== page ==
Just like Coca-Cola associates their brand with youth and happiness, you are associating your brand with other positive things. Maybe you’re associating yourself with adventurousness, health or intelligence.
Keep posting about your achievements in the gym and your audience will begin to associate you with health and fitness. Keep posting about your time spent travelling and your audience will think of you as an adventurous globe trotter.
So be careful what you associate your brand with.
For example, if you appear in photos with unattractive or unphotogenic people, this is a bad association for your brand. Especially if you have an unattractive boyfriend or girlfriend.
And when you share a video, remember that you are associating your name with the video. So choose carefully.
Post with enough consistency and your customers will begin to feel as if they know you. People you’ve only met once before greet you like you’re old friends.
You will be in the forefront of your customers minds. People will think of you when they’re organising a party or when they hear of a new job opening.
If your advertising is of a high enough quality, you will be inundated with invitations. Including many from people you’ve never met.
And you will get loyal customers.
Return customers who give you their social currency on a consistent basis.
To understand this one, we need a story:
A 20 year old girl goes on 2 dates. The first man is hilarious, has a great personality and is highly ambitious. The second man is quite funny, seems like an ok guy and has a stable job.
She finds both men about as physically attractive as each other.
3 days pass and she needs to choose between the two guys. She checks out their Instagram accounts.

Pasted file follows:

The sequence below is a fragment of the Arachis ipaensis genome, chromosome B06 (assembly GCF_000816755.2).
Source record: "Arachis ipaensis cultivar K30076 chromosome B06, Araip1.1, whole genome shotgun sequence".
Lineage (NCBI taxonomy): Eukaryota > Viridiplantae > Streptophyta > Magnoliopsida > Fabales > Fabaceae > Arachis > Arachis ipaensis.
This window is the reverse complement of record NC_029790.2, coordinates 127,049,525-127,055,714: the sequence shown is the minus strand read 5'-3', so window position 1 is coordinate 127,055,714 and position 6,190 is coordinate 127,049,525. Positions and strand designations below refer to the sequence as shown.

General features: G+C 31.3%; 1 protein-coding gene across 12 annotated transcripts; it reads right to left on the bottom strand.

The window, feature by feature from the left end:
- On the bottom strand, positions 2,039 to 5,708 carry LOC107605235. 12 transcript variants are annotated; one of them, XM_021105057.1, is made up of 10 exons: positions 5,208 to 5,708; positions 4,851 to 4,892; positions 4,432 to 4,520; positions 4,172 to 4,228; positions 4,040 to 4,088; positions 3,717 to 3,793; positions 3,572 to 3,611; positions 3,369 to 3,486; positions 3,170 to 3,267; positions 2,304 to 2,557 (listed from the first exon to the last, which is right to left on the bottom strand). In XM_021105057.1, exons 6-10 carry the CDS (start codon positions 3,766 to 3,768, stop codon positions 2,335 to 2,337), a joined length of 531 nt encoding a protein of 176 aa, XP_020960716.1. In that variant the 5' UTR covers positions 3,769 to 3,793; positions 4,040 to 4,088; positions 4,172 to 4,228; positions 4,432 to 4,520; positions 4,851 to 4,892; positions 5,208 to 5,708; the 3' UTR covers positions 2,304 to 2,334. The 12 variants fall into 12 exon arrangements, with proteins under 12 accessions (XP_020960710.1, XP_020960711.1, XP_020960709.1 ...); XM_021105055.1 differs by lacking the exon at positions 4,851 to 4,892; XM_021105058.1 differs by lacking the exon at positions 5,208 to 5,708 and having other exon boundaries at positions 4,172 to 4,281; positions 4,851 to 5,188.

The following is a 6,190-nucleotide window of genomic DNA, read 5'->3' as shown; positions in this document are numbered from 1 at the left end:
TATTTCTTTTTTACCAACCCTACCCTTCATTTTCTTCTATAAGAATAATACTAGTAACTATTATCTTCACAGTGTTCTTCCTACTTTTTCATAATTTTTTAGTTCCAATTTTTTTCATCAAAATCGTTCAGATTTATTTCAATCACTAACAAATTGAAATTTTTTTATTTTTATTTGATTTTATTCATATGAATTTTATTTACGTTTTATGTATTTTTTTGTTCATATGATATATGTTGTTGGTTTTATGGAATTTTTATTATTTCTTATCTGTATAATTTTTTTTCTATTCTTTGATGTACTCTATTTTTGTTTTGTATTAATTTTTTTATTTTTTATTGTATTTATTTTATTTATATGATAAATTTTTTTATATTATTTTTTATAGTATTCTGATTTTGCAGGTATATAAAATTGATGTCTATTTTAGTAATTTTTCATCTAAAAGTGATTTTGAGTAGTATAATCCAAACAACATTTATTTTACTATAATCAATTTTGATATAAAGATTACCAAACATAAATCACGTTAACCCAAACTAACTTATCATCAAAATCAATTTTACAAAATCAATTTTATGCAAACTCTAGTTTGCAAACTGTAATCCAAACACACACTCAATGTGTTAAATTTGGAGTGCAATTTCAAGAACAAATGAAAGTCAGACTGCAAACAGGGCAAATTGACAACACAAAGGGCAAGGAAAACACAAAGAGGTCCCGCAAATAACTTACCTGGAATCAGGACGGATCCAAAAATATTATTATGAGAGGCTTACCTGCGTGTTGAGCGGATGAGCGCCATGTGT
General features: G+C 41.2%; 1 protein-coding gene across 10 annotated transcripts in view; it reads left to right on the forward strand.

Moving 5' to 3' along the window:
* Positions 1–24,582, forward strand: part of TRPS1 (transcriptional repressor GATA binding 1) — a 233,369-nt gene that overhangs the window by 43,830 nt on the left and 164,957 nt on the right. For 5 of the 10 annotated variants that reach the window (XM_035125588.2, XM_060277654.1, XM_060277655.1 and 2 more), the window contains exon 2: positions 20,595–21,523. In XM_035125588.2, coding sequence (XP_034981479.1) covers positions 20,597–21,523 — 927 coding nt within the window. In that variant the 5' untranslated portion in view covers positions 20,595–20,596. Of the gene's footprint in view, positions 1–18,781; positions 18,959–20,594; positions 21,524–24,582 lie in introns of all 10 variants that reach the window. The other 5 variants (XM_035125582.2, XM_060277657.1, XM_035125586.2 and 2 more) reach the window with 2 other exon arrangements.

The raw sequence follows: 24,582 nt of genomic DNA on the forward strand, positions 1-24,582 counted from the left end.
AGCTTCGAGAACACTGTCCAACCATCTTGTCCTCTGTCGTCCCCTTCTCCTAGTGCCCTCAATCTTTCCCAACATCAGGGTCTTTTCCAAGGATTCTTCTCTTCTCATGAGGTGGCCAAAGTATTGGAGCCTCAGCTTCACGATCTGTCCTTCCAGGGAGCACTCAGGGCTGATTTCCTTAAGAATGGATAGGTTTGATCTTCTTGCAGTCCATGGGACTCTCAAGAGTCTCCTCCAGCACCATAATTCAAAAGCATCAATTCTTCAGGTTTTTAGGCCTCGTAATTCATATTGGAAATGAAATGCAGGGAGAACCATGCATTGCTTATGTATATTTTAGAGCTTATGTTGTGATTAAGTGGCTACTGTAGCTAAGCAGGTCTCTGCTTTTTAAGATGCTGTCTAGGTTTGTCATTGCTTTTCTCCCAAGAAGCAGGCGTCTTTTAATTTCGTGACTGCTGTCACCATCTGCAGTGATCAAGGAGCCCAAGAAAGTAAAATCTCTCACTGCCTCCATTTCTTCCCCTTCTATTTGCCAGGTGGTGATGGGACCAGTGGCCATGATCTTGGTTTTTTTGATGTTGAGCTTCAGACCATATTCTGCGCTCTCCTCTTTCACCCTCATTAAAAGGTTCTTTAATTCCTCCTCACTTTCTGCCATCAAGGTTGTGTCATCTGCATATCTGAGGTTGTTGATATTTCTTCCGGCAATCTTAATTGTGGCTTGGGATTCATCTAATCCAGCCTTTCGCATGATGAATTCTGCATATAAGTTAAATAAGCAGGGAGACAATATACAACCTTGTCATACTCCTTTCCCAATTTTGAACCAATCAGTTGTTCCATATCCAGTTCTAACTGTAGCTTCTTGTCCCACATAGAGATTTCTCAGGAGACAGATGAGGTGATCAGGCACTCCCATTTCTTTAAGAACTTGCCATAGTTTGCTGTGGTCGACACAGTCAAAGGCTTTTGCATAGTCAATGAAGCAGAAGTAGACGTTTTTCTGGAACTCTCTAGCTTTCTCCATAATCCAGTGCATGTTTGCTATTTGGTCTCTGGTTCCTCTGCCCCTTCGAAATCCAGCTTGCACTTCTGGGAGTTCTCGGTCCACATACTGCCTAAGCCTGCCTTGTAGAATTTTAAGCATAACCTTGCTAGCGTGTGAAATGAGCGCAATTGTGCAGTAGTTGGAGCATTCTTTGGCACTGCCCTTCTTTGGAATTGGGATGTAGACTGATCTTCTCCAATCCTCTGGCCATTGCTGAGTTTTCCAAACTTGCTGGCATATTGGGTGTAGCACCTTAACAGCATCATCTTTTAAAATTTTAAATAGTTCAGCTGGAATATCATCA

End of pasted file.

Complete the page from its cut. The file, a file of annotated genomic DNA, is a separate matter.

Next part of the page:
The second guy has hundreds of likes on each of his photos. All of his posts are flooded with comments. And he has a follower count in the 1000’s.
The first man has only posted 8 photos. His most popular photo only has 14 likes. He has 27 followers.
Which man will this girl choose, I wonder? The scales are tipped in favour of the second man. She prefers the brand of the second man because of his online advertising.
Because the Instagram account of the second man will trigger the psychological mechanism of conformity. And this is the same effect that businesses try to create with their advertising.
Connectivity vs competition
I know what you’re thinking.
“But I just use social media to keep in touch with friends”
I believe you. Most people just want to connect with people. And that’s primarily what they try to do on the platform.
Unfortunately, when you use social media you have to accept the whole package.
And whether you like it or not, social media is not only about connectivity, but also about competition.
You can’t avoid the competitive aspect of social media, no matter your intentions.
Why? Because of the numbers.
The number of likes. The number of friends. The number of followers. The number of comments.
Social media is an environment in which everything is quantified. When there is a number next to everything, competition is unavoidable.
When you introduce “likes” to a photograph of someone, you begin to quantify their worth. You turn human beings into something that can be rated and judged with a number.
People who just wanted to connect with their friends find themselves sucked into an addictive competition for approval from others.
And when you have an audience of hundreds waiting to judge and quantify every single one of your posts, it’s only natural for people to market themselves. And here we have the human marketplace.
(Struggling with social media? Try Social Media Mindfulness).